Sometimes, you are forced to use libraries written by other developers. Needless to say, these libraries often have annoying flaws such as:
- bad encapsulation
- poorly designed interfaces and classes
- missing or poorly written (even idiotic) javadocs
In other words, you have no idea how to use them properly and if you somehow manage to get them running, there’s a big risk that, gradually, your own code will turn into an unmaintainable pile of garbage.
I was working recently with AWS and, to my surprise, aws-java-sdk-core is quite a mess. I solved the issue using a flavor of decorators. Read on.
Here is the code necessary to make a signed HTTP request to an AWS web service. Do you like it? I don’t:
//?!? above is what’s wrong with the
- setters over setters
- why is the
- lack of default ctors (why do you have to specify
- encapsulation flaws (why do you have to even see the class
ExecutionContext? What is it and what does it do? Its javadoc reads the following:
"For testing purposes."- I’m not joking)
After I figured out the code above, at some point, I woke up with quite a few methods in my code, which were all doing pretty much the same thing: building and executing different requests. The above mess was duplicated through-out my application. Time for refactoring!
I wanted the different types of HTTP requests to be decoupled, composable and easy to unit test, so I wrote the following abstract class:
There is a base implementation, which actually builds that ugly HTTP client and
executes the request, while other implementations (decorators) use that
request() method to get the base request and configure it
(call setters on it or sign it).
This is one example of how I used those decorators (makes a signed search request to the ElasticSearch AWS service):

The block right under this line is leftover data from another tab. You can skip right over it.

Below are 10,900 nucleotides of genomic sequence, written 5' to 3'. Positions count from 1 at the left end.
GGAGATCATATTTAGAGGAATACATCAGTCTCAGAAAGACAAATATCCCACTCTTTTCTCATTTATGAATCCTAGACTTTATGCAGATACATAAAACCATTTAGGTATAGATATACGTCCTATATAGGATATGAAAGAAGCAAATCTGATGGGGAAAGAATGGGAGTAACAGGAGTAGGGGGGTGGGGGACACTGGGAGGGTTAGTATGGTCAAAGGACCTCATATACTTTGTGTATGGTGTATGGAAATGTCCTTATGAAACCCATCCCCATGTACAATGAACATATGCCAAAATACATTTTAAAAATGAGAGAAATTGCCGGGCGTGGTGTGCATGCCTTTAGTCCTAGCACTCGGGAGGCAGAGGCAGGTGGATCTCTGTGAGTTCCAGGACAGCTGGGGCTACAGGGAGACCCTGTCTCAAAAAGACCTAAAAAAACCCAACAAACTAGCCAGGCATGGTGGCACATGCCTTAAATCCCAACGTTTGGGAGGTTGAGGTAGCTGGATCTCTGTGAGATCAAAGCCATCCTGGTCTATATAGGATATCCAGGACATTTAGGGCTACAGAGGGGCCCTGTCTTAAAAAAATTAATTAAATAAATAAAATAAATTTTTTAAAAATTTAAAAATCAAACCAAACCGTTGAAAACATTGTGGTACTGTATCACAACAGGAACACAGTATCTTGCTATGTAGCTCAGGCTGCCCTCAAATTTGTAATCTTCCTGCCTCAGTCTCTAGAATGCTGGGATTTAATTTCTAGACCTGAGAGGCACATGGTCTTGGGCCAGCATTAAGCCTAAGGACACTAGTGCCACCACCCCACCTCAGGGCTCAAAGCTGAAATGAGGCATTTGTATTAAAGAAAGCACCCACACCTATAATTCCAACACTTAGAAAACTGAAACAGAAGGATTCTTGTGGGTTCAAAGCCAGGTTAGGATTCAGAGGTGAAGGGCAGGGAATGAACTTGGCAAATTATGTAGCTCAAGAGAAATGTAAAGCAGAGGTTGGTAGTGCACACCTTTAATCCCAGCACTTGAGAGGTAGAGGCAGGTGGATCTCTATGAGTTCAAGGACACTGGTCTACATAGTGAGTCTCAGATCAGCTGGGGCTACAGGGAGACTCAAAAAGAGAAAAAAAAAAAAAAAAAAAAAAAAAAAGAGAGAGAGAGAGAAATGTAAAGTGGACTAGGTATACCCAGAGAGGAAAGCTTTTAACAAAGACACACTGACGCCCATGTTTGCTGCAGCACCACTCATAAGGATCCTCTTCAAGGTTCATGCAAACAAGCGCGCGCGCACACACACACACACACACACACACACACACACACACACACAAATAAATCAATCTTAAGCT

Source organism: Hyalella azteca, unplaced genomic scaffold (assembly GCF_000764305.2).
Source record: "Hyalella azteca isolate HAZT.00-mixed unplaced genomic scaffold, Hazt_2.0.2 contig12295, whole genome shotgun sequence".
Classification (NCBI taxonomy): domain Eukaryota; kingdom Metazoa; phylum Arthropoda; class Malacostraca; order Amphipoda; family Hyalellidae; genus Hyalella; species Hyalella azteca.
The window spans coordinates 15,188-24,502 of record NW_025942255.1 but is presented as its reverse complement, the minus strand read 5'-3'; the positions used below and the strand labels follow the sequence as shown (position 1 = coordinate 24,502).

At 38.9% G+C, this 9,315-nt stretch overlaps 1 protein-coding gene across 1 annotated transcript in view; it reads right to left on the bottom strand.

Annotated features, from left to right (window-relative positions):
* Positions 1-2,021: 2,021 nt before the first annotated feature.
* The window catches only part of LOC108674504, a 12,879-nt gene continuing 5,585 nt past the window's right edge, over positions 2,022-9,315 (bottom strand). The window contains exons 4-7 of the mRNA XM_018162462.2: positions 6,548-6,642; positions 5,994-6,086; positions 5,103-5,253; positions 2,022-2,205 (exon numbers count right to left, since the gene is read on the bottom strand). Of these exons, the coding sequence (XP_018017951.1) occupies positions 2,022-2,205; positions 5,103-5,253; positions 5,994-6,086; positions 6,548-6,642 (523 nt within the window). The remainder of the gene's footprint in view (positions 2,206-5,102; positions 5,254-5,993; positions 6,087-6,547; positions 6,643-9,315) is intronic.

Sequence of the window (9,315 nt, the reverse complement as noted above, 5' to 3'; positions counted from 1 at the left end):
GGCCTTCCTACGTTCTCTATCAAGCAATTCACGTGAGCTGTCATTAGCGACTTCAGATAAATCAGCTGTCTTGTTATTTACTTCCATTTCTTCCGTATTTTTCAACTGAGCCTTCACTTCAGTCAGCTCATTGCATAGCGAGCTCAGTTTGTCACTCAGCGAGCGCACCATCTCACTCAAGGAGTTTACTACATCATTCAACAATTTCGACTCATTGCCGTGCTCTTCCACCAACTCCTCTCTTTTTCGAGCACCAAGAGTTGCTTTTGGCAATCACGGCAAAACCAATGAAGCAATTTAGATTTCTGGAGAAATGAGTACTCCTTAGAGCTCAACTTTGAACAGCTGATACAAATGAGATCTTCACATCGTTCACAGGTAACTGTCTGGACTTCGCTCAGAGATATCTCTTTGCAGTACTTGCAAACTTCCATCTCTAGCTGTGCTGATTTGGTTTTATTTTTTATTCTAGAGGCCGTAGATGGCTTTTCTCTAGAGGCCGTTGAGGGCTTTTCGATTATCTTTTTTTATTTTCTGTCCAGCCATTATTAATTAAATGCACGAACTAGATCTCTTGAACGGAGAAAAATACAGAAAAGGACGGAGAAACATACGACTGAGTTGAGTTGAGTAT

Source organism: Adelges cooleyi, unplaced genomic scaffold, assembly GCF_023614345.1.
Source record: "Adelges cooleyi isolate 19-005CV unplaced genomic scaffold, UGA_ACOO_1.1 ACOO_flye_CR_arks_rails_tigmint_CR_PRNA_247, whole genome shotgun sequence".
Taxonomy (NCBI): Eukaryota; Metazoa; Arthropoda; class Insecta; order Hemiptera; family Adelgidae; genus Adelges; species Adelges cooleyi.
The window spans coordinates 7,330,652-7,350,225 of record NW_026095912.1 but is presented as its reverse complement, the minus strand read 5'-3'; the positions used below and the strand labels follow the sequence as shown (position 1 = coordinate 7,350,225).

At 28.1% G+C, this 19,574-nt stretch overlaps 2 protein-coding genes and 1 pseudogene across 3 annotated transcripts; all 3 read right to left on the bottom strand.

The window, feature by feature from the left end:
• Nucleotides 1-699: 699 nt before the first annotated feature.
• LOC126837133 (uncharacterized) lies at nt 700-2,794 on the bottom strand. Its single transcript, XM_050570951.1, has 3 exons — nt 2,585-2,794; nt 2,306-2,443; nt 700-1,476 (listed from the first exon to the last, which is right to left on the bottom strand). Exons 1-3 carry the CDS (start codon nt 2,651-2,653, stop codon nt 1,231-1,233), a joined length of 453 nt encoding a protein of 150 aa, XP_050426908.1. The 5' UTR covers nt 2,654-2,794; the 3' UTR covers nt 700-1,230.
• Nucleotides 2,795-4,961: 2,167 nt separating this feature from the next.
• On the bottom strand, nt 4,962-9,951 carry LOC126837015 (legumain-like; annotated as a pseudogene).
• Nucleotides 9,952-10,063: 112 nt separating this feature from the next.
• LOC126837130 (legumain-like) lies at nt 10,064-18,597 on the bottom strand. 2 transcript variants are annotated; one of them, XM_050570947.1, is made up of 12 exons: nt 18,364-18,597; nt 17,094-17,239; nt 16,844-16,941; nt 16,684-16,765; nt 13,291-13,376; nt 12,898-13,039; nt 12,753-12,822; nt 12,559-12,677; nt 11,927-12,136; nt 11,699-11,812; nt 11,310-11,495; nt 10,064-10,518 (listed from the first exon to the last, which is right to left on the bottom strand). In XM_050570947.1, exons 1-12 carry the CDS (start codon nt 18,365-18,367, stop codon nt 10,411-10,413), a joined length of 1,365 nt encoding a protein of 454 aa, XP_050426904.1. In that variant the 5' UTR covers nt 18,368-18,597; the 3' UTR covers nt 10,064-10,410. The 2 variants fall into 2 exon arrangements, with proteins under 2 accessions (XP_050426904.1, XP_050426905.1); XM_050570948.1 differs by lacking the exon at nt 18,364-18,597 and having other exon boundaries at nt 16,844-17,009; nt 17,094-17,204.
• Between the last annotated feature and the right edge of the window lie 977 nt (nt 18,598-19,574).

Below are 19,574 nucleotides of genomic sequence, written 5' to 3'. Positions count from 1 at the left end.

You can find all those classes here.
Let me explain why I called them “tunnel decorators”. It’s because the main method is
perform(), but we do not touch its result - that’s not what we decorate. Instead, before calling
base.perform(), we call
base.request() to get the underlying
com.amazonaws.Request, which is the object that we want to decorate. I personally see this
request() method as a tunnel beneath all those decorators.
AwsHttpRequest is an abstract class, not an interface, because method
request() has to have the
default access modifier. It should be visible only to
these decorators, in their own package. Otherwise, there would be a “leak” in the tunnel, clients could do something like:
and, of course, we do not want that.
If you study the classes, you’ll notice most of the decorators perform the decoration
within the constructors, not inside
perform(), as it would be the most correct. See
package-info.java for the explanation.
In the end, I found this approach to be an elegant way of isolating ugly and configurable code, while keeping the decoupling, maintainability and testability of my classes. What do you think? How would you have done it?